Lance R. and Elaine C. LeFleur - Page 21

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            reflect the realities of petitioner's underlying claims.  As                              
            discussed above, neither party had any interest in ensuring that                          
            the allocation language accurately represented the risks of the                           
            various claims.                                                                           
                 The attorneys for both sides felt that petitioner's contract                        
            and fraud claims were the strongest, and his tort claim of                                
            outrageous conduct among the weakest.  Blount especially feared a                         
            runaway jury on punitive damages in the event that the case were                          
            remanded to State court, since Alabama juries were "known" for                            
            their large punitive damages awards.  Despite the foregoing, the                          
            settlement agreement allocated 80 percent of the lump-sum                                 
            proceeds to personal injury claims, only 20 percent to the                                
            contract claim arising out of the April 27 letter, and nothing                            
            whatsoever to the fraud claims and punitive damages claims.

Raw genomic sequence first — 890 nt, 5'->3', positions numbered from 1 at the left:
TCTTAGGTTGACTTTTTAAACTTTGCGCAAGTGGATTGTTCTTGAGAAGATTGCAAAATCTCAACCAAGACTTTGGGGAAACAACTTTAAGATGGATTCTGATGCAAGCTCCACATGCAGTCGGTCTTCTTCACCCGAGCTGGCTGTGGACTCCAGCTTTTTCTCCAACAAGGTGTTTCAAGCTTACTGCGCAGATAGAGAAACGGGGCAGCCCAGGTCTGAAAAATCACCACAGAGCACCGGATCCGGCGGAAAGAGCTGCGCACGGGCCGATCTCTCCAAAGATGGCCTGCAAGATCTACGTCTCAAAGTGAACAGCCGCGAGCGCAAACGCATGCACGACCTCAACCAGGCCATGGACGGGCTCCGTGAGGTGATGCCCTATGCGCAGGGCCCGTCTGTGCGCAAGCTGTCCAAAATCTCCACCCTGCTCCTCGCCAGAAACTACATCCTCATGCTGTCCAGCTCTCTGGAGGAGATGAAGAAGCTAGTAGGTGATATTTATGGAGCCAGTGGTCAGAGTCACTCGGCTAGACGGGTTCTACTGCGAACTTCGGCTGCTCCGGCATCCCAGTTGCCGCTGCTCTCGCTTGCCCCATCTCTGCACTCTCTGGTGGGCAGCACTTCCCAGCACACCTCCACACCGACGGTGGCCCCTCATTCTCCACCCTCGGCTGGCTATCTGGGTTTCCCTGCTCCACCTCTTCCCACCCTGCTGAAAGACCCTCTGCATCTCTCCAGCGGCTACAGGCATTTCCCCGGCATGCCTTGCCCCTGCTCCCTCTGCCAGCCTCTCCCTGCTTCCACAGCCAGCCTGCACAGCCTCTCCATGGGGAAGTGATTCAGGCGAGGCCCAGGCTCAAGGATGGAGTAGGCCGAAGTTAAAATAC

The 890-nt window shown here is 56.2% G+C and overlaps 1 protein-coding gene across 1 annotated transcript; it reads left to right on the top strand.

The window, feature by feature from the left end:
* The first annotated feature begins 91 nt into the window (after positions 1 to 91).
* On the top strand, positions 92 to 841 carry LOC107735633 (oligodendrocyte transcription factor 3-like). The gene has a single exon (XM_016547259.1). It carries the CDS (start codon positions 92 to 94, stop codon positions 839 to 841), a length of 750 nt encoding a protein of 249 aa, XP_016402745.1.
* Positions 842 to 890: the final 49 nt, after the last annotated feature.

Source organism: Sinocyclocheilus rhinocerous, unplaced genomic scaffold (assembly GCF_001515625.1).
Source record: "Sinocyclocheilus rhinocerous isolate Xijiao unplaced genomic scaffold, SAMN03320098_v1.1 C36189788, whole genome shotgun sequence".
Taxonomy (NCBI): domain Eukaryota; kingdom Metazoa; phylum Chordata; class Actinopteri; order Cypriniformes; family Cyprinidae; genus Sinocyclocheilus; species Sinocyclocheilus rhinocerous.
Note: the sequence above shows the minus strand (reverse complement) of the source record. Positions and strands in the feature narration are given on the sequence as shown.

Thus, in contrast to McKay v. Commissioner, supra, the settlement                         
            agreement was not based on counsels' estimates of the probability                         
            of success on the merits had the case gone to trial.  See McShane                         
            v. Commissioner, T.C. Memo. 1987-151.  Moreover, we note that,                            
            unlike McShane v. Commissioner, supra, the tax effects of the                             
            allocation were considered by petitioner during the negotiations                          
            on December 2, 1991.                                                                      
                  Contrary to petitioners' request, we shall not blindly                              
            accept the parties' allocation of settlement proceeds where, as                           
            here, the allocation is patently inconsistent with the realities                          
            of the underlying claims as determined by the attorneys for both                          

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